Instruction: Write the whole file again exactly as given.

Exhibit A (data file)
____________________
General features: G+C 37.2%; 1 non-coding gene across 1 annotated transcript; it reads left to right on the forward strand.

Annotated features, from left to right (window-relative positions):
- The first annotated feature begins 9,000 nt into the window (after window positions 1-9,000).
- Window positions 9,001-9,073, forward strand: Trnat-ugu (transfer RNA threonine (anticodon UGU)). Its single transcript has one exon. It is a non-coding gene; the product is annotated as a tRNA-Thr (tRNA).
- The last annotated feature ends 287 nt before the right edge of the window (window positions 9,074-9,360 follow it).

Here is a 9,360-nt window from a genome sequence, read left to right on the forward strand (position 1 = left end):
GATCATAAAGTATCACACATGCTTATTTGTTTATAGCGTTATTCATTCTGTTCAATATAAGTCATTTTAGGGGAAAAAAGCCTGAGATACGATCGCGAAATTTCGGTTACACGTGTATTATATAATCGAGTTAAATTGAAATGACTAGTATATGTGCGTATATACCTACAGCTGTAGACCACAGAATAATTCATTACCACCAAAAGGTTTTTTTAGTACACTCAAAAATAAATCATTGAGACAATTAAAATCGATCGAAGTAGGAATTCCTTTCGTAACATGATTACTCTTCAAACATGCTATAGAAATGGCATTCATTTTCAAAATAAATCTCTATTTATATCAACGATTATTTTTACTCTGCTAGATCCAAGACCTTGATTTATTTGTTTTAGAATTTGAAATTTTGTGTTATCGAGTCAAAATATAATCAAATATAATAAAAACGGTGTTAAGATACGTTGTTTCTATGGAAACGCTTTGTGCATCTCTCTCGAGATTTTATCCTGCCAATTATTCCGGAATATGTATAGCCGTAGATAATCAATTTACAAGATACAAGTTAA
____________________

General features: G+C 37.2%; 1 non-coding gene across 1 annotated transcript; it reads left to right on the forward strand.

Annotated features, from left to right (window-relative positions):
- The first annotated feature begins 9,000 nt into the window (after window positions 1-9,000).
- Window positions 9,001-9,073, forward strand: Trnat-ugu (transfer RNA threonine (anticodon UGU)). Its single transcript has one exon. It is a non-coding gene; the product is annotated as a tRNA-Thr (tRNA).
- The last annotated feature ends 287 nt before the right edge of the window (window positions 9,074-9,360 follow it).

Here is a 9,360-nt window from a genome sequence, read left to right on the forward strand (position 1 = left end):
GATCATAAAGTATCACACATGCTTATTTGTTTATAGCGTTATTCATTCTGTTCAATATAAGTCATTTTAGGGGAAAAAAGCCTGAGATACGATCGCGAAATTTCGGTTACACGTGTATTATATAATCGAGTTAAATTGAAATGACTAGTATATGTGCGTATATACCTACAGCTGTAGACCACAGAATAATTCATTACCACCAAAAGGTTTTTTTAGTACACTCAAAAATAAATCATTGAGACAATTAAAATCGATCGAAGTAGGAATTCCTTTCGTAACATGATTACTCTTCAAACATGCTATAGAAATGGCATTCATTTTCAAAATAAATCTCTATTTATATCAACGATTATTTTTACTCTGCTAGATCCAAGACCTTGATTTATTTGTTTTAGAATTTGAAATTTTGTGTTATCGAGTCAAAATATAATCAAATATAATAAAAACGGTGTTAAGATACGTTGTTTCTATGGAAACGCTTTGTGCATCTCTCTCGAGATTTTATCCTGCCAATTATTCCGGAATATGTATAGCCGTAGATAATCAATTTACAAGATACAAGTTAA